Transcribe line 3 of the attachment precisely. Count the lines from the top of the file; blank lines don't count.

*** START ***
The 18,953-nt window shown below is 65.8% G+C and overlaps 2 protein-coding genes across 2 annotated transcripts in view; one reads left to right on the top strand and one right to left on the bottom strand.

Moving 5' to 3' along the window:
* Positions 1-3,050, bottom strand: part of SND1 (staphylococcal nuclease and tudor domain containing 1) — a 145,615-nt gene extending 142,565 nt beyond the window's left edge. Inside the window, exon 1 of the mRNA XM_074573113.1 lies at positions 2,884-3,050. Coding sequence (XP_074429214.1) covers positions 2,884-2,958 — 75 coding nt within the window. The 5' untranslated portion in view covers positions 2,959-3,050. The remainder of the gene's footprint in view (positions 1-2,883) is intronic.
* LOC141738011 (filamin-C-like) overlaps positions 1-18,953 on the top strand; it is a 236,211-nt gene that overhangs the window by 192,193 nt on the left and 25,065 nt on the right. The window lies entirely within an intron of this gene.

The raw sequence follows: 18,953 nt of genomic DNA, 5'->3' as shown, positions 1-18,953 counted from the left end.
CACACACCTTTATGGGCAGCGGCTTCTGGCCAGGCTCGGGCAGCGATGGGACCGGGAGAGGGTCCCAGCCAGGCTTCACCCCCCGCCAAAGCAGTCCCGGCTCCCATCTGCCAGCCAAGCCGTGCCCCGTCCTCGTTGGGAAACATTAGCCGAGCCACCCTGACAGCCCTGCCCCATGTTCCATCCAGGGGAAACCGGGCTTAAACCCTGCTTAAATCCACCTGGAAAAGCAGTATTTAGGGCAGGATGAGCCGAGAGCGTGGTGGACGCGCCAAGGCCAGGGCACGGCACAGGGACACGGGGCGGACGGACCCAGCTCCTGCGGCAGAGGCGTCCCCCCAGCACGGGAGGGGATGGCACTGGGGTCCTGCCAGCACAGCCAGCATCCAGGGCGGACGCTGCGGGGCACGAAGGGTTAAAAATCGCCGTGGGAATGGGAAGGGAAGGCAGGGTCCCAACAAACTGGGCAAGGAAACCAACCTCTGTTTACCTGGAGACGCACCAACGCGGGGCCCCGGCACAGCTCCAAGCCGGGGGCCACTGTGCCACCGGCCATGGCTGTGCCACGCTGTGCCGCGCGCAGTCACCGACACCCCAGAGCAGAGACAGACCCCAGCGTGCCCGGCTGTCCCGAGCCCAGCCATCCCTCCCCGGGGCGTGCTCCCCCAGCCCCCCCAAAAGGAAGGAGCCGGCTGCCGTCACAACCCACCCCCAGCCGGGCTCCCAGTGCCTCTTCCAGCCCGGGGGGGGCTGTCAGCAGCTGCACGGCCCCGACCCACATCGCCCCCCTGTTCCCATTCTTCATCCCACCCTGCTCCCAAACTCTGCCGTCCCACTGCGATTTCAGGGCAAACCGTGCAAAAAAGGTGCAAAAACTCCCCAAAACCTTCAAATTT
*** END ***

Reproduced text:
* Positions 1-3,050, bottom strand: part of SND1 (staphylococcal nuclease and tudor domain containing 1) — a 145,615-nt gene extending 142,565 nt beyond the window's left edge. Inside the window, exon 1 of the mRNA XM_074573113.1 lies at positions 2,884-3,050. Coding sequence (XP_074429214.1) covers positions 2,884-2,958 — 75 coding nt within the window. The 5' untranslated portion in view covers positions 2,959-3,050. The remainder of the gene's footprint in view (positions 1-2,883) is intronic.